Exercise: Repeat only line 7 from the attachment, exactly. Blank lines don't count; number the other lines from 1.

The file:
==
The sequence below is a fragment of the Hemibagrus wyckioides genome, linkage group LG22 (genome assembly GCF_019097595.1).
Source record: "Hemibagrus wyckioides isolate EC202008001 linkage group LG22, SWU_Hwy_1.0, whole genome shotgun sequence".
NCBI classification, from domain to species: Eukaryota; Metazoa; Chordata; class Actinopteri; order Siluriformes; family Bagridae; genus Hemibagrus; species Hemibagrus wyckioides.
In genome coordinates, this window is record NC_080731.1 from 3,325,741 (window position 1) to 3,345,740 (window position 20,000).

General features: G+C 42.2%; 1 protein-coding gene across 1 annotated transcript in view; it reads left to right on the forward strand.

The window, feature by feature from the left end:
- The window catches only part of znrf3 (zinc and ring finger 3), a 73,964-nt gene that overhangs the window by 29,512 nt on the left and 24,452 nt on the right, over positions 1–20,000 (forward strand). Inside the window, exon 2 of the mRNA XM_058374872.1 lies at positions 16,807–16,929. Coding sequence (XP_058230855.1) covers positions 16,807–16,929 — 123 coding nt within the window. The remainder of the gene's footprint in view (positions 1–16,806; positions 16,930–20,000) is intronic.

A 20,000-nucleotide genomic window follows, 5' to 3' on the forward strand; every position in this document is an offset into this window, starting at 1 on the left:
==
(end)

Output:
- The window catches only part of znrf3 (zinc and ring finger 3), a 73,964-nt gene that overhangs the window by 29,512 nt on the left and 24,452 nt on the right, over positions 1–20,000 (forward strand). Inside the window, exon 2 of the mRNA XM_058374872.1 lies at positions 16,807–16,929. Coding sequence (XP_058230855.1) covers positions 16,807–16,929 — 123 coding nt within the window. The remainder of the gene's footprint in view (positions 1–16,806; positions 16,930–20,000) is intronic.